Practise your tables skills and try to beat your previous best score in this interactive game.

Practise your number bonds whilst improving your memory in this matching pairs game.

A game for two people that can be played with pencils and paper. Combine your knowledge of coordinates with some strategic thinking.

Calculate the fractional amounts of money to match pairs of cards with the same value.

Play this well-known game against the computer where each player is equally likely to choose scissors, paper or rock. Why not try the variations too?

A train building game for two players. Can you be the one to complete the train?

Here is a chance to play a version of the classic Countdown Game.

Train game for an adult and child. Who will be the first to make the train?

The 2012 primary advent calendar features twenty-four of our posters, one for each day in the run-up to Christmas.

In this activity, the computer chooses a times table and shifts it. Can you work out the table and the shift each time?

First Connect Three game for an adult and child. Use the dice numbers and either addition or subtraction to get three numbers in a straight line.

Stop the Clock game for an adult and child. How can you make sure you always win this game?

A game for 2 players that can be played online. Players take it in turns to select a word from the 9 words given. The aim is to select all the occurrences of the same letter.

Arrange the four number cards on the grid, according to the rules, to make a diagonal, vertical or horizontal line.

Can you put the 25 coloured tiles into the 5 x 5 square so that no column, no row and no diagonal line have tiles of the same colour in them?

Use the interactivities to fill in these Carroll diagrams. How do you know where to place the numbers?

Investigate the smallest number of moves it takes to turn these mats upside-down if you can only turn exactly three at a time.

This is a game for two players. Can you find out how to be the first to get to 12 o'clock?

Can you complete this jigsaw of the multiplication square?

Watch this film carefully. Can you find a general rule for explaining when the dot will be this same distance from the horizontal axis?

Add or subtract the two numbers on the spinners and try to complete a row of three. Are there some numbers that are good to aim for?

How many trains can you make which are the same length as Matt's and Katie's, using rods that are identical?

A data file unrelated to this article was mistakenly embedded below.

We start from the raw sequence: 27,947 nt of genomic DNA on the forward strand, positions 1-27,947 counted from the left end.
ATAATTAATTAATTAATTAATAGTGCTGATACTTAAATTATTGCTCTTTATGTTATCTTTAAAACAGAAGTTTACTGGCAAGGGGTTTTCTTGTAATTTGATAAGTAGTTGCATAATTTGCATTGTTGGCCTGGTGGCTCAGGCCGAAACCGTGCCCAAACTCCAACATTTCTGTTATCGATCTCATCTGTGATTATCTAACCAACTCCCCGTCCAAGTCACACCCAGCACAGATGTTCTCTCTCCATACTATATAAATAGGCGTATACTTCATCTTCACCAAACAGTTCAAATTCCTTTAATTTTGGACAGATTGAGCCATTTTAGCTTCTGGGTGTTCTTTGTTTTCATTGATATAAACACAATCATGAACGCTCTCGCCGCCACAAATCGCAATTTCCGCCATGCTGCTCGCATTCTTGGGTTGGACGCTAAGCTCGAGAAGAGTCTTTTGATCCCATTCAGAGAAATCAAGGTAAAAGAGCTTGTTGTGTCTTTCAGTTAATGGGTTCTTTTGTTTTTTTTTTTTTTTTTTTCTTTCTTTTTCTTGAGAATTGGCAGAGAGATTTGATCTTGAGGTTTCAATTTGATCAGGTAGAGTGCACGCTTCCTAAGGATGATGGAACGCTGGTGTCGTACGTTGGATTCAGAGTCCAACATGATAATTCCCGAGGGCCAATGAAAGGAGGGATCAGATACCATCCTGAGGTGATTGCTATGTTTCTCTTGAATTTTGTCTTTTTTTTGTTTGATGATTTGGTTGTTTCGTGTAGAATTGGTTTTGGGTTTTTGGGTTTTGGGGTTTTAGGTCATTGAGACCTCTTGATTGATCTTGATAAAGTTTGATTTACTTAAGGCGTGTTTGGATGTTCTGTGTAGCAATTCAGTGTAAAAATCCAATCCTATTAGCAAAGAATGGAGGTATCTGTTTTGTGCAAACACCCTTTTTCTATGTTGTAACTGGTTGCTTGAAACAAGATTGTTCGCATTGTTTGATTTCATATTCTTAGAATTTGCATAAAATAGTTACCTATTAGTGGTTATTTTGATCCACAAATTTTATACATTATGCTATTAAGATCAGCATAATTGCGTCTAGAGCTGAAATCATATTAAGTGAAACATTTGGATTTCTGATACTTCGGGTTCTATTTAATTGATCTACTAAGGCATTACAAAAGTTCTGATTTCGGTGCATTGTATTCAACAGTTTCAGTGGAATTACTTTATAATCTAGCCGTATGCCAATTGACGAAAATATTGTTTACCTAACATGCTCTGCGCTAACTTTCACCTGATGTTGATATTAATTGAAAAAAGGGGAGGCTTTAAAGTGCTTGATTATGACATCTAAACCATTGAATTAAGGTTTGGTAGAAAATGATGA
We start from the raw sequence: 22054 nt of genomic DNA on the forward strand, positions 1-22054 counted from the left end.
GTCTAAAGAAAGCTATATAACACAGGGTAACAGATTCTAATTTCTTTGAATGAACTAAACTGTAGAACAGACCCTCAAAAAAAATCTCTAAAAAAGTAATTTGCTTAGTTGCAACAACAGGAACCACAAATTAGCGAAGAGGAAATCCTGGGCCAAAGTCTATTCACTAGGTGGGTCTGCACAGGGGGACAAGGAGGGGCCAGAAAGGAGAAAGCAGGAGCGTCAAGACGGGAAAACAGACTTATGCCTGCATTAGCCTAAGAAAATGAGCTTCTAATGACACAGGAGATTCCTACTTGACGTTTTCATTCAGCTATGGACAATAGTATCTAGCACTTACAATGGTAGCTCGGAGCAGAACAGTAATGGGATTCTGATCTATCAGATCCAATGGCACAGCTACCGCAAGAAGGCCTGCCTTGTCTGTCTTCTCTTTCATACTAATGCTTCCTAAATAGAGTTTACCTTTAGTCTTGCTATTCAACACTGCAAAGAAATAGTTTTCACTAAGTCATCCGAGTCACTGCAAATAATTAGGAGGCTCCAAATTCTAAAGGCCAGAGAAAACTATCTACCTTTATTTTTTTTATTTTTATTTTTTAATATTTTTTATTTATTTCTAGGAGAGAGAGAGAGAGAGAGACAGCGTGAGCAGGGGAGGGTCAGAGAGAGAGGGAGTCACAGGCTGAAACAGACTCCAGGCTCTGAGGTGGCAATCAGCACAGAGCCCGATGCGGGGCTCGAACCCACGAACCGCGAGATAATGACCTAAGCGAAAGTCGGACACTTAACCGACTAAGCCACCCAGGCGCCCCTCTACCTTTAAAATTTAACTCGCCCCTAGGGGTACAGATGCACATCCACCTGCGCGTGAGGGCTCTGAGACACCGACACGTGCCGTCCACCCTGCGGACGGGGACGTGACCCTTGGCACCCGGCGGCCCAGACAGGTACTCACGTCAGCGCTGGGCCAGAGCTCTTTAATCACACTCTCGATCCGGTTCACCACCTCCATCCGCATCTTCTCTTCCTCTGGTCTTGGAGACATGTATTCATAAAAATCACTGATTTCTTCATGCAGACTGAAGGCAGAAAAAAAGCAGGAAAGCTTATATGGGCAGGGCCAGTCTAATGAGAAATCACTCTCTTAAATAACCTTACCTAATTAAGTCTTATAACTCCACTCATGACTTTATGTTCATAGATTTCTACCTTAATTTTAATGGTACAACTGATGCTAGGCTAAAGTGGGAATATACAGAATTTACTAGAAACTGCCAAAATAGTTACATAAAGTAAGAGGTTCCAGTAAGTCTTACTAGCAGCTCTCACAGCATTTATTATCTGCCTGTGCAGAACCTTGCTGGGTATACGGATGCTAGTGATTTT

Each light in this interactivity turns on according to a rule. What happens when you enter different numbers? Can you find the smallest number that lights up all four lights?

Here are some rods that are different colours. How could I make a yellow rod using white and red rods?

A game for two people, or play online. Given a target number, say 23, and a range of numbers to choose from, say 1-4, players take it in turns to add to the running total to hit their target.

This 100 square jigsaw is written in code. It starts with 1 and ends with 100. Can you build it up?

Ahmed has some wooden planks to use for three sides of a rabbit run against the shed. What quadrilaterals would he be able to make with the planks of different lengths?

Have a go at this well-known challenge. Can you swap the frogs and toads in as few slides and jumps as possible?

Is it possible to place 2 counters on the 3 by 3 grid so that there is an even number of counters in every row and every column? How about if you have 3 counters or 4 counters or....?

Place the numbers 1 to 6 in the circles so that each number is the difference between the two numbers just below it.

Players take it in turns to choose a dot on the grid. The winner is the first to have four dots that can be joined to form a square.

Place the numbers 1 to 10 in the circles so that each number is the difference between the two numbers just below it.

Use the interactivity to help get a feel for this problem and to find out all the possible ways the balls could land.

This problem is based on a code using two different prime numbers less than 10. You'll need to multiply them together and shift the alphabet forwards by the result. Can you decipher the code?

Place six toy ladybirds into the box so that there are two ladybirds in every column and every row.

These interactive dominoes can be dragged around the screen.

There are nine teddies in Teddy Town - three red, three blue and three yellow. There are also nine houses, three of each colour. Can you put them on the map of Teddy Town according to the rules?

Choose the size of your pegboard and the shapes you can make. Can you work out the strategies needed to block your opponent?

What do the numbers shaded in blue on this hundred square have in common? What do you notice about the pink numbers? How about the shaded numbers in the other squares?

Use the Cuisenaire rods environment to investigate ratio. Can you find pairs of rods in the ratio 3:2?

Seeing Squares game for an adult and child. Can you come up with a way of always winning this game?

Can you find a reliable strategy for choosing coordinates that will locate the treasure in the minimum number of guesses?

This article gives you a few ideas for understanding the Got It! game and how you might find a winning strategy.